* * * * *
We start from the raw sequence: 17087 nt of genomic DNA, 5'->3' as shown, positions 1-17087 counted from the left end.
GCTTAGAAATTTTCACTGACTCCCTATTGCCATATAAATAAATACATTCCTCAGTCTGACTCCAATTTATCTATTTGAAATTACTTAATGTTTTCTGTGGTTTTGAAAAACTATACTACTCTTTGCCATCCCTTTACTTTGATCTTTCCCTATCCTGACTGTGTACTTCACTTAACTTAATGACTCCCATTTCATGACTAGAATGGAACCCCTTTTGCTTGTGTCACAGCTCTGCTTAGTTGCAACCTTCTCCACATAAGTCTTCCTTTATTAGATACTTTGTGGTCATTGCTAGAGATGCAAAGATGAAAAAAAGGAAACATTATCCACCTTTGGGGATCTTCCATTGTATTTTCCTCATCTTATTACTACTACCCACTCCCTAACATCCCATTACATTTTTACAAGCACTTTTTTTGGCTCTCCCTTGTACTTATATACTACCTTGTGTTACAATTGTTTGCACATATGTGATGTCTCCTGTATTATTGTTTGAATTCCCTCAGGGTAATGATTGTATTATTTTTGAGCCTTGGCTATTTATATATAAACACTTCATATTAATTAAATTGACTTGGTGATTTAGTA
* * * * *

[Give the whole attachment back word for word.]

We start from the raw sequence: 17087 nt of genomic DNA, 5'->3' as shown, positions 1-17087 counted from the left end.
GCTTAGAAATTTTCACTGACTCCCTATTGCCATATAAATAAATACATTCCTCAGTCTGACTCCAATTTATCTATTTGAAATTACTTAATGTTTTCTGTGGTTTTGAAAAACTATACTACTCTTTGCCATCCCTTTACTTTGATCTTTCCCTATCCTGACTGTGTACTTCACTTAACTTAATGACTCCCATTTCATGACTAGAATGGAACCCCTTTTGCTTGTGTCACAGCTCTGCTTAGTTGCAACCTTCTCCACATAAGTCTTCCTTTATTAGATACTTTGTGGTCATTGCTAGAGATGCAAAGATGAAAAAAAGGAAACATTATCCACCTTTGGGGATCTTCCATTGTATTTTCCTCATCTTATTACTACTACCCACTCCCTAACATCCCATTACATTTTTACAAGCACTTTTTTTGGCTCTCCCTTGTACTTATATACTACCTTGTGTTACAATTGTTTGCACATATGTGATGTCTCCTGTATTATTGTTTGAATTCCCTCAGGGTAATGATTGTATTATTTTTGAGCCTTGGCTATTTATATATAAACACTTCATATTAATTAAATTGACTTGGTGATTTAGTA